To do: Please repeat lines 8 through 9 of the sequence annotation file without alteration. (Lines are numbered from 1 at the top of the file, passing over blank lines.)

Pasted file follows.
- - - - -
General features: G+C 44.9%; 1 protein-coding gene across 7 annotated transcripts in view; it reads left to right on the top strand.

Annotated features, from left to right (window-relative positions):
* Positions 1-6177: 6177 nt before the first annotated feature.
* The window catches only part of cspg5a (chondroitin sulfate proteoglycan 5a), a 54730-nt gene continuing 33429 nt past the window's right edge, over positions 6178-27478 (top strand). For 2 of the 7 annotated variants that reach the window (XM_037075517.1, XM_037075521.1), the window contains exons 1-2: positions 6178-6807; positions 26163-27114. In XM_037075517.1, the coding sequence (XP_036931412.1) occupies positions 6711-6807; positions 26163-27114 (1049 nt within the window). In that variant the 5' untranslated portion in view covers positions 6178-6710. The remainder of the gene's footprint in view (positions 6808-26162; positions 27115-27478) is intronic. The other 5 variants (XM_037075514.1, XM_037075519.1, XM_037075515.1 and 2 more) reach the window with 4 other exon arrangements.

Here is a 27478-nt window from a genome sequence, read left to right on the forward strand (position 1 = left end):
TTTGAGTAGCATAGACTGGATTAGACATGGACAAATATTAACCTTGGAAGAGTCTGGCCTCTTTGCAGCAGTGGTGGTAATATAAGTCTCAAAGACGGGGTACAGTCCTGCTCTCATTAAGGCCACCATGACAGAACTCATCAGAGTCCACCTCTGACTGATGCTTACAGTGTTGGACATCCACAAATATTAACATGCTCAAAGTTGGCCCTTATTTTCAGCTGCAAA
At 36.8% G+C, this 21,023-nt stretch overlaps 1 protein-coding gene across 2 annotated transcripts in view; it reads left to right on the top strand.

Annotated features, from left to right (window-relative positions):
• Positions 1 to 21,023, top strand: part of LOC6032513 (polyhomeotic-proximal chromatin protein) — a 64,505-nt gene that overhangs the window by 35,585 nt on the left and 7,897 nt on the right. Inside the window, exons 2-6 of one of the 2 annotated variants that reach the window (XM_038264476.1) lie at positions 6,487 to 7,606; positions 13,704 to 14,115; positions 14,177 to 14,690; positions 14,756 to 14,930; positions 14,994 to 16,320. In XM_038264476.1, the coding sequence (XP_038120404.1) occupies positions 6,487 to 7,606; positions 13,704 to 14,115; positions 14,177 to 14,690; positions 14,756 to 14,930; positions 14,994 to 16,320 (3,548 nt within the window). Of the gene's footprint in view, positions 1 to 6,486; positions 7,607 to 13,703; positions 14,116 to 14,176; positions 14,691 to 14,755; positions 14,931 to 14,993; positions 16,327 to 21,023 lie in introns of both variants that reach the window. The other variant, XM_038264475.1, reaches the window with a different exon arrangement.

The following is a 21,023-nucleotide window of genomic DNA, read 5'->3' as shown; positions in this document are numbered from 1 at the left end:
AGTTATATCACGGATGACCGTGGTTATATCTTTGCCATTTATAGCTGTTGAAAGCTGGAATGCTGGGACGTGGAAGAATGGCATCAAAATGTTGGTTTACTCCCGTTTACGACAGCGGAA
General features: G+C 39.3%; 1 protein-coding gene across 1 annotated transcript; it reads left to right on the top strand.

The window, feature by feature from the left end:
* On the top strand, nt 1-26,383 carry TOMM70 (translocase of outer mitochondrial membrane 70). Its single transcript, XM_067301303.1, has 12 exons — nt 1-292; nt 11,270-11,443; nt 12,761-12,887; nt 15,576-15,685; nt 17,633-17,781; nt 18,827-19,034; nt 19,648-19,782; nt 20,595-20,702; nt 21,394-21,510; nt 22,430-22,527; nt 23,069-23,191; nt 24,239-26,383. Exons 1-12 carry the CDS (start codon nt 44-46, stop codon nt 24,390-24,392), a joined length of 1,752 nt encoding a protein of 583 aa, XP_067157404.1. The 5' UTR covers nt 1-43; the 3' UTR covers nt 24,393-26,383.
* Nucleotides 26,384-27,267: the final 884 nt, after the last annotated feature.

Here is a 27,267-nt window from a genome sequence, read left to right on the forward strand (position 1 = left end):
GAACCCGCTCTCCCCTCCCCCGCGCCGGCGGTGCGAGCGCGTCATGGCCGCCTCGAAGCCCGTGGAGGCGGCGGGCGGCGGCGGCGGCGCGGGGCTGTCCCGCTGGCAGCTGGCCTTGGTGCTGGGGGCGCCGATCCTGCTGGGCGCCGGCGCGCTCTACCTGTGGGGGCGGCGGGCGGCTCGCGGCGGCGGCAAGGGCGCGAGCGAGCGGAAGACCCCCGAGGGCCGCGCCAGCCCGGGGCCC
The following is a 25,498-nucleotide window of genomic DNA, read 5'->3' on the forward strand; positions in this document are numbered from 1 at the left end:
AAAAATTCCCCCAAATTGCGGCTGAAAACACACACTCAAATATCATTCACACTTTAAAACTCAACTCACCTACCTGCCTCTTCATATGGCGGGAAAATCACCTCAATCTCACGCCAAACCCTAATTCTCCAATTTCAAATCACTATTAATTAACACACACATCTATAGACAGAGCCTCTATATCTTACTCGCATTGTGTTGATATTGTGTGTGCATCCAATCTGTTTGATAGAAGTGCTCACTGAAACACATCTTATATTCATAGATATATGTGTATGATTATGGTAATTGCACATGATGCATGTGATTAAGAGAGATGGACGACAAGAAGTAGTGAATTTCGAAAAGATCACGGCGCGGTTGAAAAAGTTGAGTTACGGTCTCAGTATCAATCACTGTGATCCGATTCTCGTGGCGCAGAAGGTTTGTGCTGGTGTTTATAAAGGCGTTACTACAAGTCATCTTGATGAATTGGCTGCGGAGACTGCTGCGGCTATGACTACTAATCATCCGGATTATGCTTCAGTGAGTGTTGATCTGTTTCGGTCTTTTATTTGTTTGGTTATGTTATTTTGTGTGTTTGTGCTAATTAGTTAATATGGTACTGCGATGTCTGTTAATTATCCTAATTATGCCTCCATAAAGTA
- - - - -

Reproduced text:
Annotated features, from left to right (window-relative positions):
• Positions 1 to 21,023, top strand: part of LOC6032513 (polyhomeotic-proximal chromatin protein) — a 64,505-nt gene that overhangs the window by 35,585 nt on the left and 7,897 nt on the right. Inside the window, exons 2-6 of one of the 2 annotated variants that reach the window (XM_038264476.1) lie at positions 6,487 to 7,606; positions 13,704 to 14,115; positions 14,177 to 14,690; positions 14,756 to 14,930; positions 14,994 to 16,320. In XM_038264476.1, the coding sequence (XP_038120404.1) occupies positions 6,487 to 7,606; positions 13,704 to 14,115; positions 14,177 to 14,690; positions 14,756 to 14,930; positions 14,994 to 16,320 (3,548 nt within the window). Of the gene's footprint in view, positions 1 to 6,486; positions 7,607 to 13,703; positions 14,116 to 14,176; positions 14,691 to 14,755; positions 14,931 to 14,993; positions 16,327 to 21,023 lie in introns of both variants that reach the window. The other variant, XM_038264475.1, reaches the window with a different exon arrangement.